One of my favourite things to make in the run up to christmas is these deliciously spicy smelling decorations that look beautiful adorning huge swags of greenery bought in from the garden. Not only do they smell amazing as they warm up in the house but they also look beautiful and are an excellent use for the ridiculous amount of oranges, tangerines, satsumas and clementines that accumulate in the fruit bowls this time of the year.
They’re so ridiculously easy to make. Simply sticking cloves into orange skin in a pretty pattern but if you respect your thumbs and you want any skin left on them for unwrapping presents on Christmas Day, I recommend using a cocktail stick to make the initial hole before sticking the clove into the peel. You can then tie a ribbon around the orange and hang them from things, I’m using them to decorate my wreath this year, alongside ribbon and branches of holly and berries.
So while in an orangey mood, I remembered that I loved the orange scones at the Kensington Palace Orangery and combined with a bored half hour in the kitchen the other morning and a desire to do some baking that isn’t mince pies, I decided to bake some festive themed scones! I wanted to use dried cranberries but we didn’t have any so I used some of the fresh cranberries that we had left over from the enormous Cranberry sauce making episode earlier in the month! (My Cranberry sauce was mentioned today on Radio Oxford, have I mentioned that?!!)
The picture, below, in no way does these scones justice because they were so sparkly with lovely pink streaks, the purple of the dried fruit and the orange from the zest but as always my Blackberry camera has destroyed this and so you’ll have to take my word for it!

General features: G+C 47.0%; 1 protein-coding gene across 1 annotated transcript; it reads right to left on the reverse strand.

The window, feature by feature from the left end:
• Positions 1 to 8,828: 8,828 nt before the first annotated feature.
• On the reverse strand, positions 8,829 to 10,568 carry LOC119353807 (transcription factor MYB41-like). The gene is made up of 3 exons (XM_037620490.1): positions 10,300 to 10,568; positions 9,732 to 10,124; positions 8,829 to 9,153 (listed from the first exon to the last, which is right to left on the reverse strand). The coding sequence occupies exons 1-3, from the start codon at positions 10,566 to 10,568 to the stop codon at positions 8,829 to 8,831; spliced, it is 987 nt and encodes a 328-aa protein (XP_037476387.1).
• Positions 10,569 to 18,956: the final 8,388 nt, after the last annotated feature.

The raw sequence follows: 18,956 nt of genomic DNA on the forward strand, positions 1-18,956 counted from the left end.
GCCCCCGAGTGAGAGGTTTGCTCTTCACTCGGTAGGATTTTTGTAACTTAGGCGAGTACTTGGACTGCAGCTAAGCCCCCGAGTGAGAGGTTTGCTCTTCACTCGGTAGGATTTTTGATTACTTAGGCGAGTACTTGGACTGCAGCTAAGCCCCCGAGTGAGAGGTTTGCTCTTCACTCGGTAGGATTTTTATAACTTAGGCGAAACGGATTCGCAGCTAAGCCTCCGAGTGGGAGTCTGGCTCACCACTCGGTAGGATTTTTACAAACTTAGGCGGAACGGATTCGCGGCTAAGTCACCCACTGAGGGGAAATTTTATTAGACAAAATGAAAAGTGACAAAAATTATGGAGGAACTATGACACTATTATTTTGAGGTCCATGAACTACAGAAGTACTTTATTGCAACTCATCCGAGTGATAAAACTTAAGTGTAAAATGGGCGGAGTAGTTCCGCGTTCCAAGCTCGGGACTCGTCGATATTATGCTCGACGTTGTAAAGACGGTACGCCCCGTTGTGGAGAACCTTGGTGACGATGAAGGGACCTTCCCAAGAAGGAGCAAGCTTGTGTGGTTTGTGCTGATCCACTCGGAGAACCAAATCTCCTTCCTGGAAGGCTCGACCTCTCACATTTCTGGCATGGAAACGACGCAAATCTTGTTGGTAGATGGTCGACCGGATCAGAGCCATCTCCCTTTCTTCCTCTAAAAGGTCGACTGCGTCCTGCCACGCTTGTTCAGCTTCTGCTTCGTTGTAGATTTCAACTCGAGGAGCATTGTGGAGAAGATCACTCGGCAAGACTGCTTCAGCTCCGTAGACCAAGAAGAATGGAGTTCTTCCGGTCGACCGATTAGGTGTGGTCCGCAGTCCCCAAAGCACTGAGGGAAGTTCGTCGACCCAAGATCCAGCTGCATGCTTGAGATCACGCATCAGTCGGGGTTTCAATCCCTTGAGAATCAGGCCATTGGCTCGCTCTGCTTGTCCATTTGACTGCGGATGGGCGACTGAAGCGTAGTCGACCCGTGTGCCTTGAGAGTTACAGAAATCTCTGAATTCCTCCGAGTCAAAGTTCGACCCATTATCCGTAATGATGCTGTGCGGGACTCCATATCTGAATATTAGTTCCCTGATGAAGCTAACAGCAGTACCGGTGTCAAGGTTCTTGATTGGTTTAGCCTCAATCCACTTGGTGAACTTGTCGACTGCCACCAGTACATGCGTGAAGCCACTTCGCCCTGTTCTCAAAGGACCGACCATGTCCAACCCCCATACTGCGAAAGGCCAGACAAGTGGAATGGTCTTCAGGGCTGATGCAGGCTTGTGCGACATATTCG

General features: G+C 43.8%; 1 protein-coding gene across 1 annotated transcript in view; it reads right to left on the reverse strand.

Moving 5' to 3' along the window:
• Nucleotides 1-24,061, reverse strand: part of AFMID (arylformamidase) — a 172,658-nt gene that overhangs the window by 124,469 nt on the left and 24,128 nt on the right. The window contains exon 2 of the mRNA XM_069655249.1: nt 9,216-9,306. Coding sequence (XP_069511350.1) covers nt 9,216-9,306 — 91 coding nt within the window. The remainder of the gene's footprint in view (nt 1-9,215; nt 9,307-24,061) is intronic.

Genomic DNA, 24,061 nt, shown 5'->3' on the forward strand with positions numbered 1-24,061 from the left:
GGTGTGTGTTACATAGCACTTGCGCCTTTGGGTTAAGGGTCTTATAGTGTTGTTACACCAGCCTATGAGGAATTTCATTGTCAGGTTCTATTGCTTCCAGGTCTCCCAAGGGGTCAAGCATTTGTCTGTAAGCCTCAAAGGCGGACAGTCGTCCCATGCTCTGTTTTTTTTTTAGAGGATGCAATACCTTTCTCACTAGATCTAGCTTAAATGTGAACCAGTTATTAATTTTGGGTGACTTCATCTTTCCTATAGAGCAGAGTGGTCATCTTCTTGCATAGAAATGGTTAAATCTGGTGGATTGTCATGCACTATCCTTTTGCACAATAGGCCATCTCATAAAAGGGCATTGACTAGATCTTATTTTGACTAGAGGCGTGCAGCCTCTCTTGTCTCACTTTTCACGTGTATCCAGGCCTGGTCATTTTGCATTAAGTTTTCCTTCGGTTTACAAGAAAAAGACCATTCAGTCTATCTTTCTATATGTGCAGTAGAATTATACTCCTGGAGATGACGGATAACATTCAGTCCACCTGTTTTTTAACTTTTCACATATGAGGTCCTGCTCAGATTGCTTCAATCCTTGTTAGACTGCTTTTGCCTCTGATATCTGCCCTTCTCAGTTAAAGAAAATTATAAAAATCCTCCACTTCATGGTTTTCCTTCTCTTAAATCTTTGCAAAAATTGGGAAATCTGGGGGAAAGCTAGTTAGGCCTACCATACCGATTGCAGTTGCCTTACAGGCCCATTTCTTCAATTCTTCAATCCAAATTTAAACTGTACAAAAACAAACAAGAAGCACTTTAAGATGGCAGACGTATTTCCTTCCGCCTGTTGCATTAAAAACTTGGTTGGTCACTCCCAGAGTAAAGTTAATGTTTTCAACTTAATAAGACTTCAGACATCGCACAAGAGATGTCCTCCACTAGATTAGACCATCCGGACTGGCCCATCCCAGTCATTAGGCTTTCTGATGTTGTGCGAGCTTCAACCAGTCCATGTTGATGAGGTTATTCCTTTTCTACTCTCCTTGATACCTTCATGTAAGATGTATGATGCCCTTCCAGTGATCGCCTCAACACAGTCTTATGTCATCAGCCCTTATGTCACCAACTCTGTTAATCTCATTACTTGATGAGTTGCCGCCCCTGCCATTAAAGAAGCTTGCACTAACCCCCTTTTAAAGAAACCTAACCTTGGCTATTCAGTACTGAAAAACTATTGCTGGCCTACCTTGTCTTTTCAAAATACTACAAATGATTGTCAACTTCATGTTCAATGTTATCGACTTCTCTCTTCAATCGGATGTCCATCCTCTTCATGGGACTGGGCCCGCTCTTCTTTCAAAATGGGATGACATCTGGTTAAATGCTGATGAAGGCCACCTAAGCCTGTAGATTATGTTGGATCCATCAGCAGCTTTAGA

- a pound and a half of self raising flour
- you can add a teaspoon of baking powder if you must!
- 120g butter
- 50g chopped fresh or dried cranberries
- 2 tsp of caster sugar
- handful of dried fruit
- the zest and juice of 2 oranges or 4 satsumas
- 3 eggs
- 300ml whole milk
- icing sugar to dust
- I make mine in a magimix but if making by hand (which stops them from having lots and lots of air in them making them a flatter scone), then just crumb in a bowl similarly to pastry. Add the flour, butter and sugar to the magimix and blitz for 30 seconds.
- Add the zest and juice and blitz again.
- Whisk the 3 eggs into the milk and leave aside 50ml of the mixture for brushing the tops of the scones.
- Pour the milky egg mix into the crumb and mix for a couple of seconds until a wet dough forms in the bowl.
- Tip out on to a floured surface and sprinkle over the dried fruit. Gather the mixture together and turn. Some people use a rolling pin but floured hands seem to be more gentle.
- Taking a cutter, press down firmly. Lift the cutter cleanly from the dough ensuring you don’t pull at the edges, this prevents the old leaning scone scenario!
- Place on a baking tray lined with baking paper and brush the tops with the leftover egg/milk making sure not to get the mix on the sides of the scones. This will seal the sides and stop them from rising.
- Place in a 180C oven for 10-15 minutes. When removing from the oven, tap the bottom to make sure it’s firm and dry.
- Leave to cool.
- Dust with icing sugar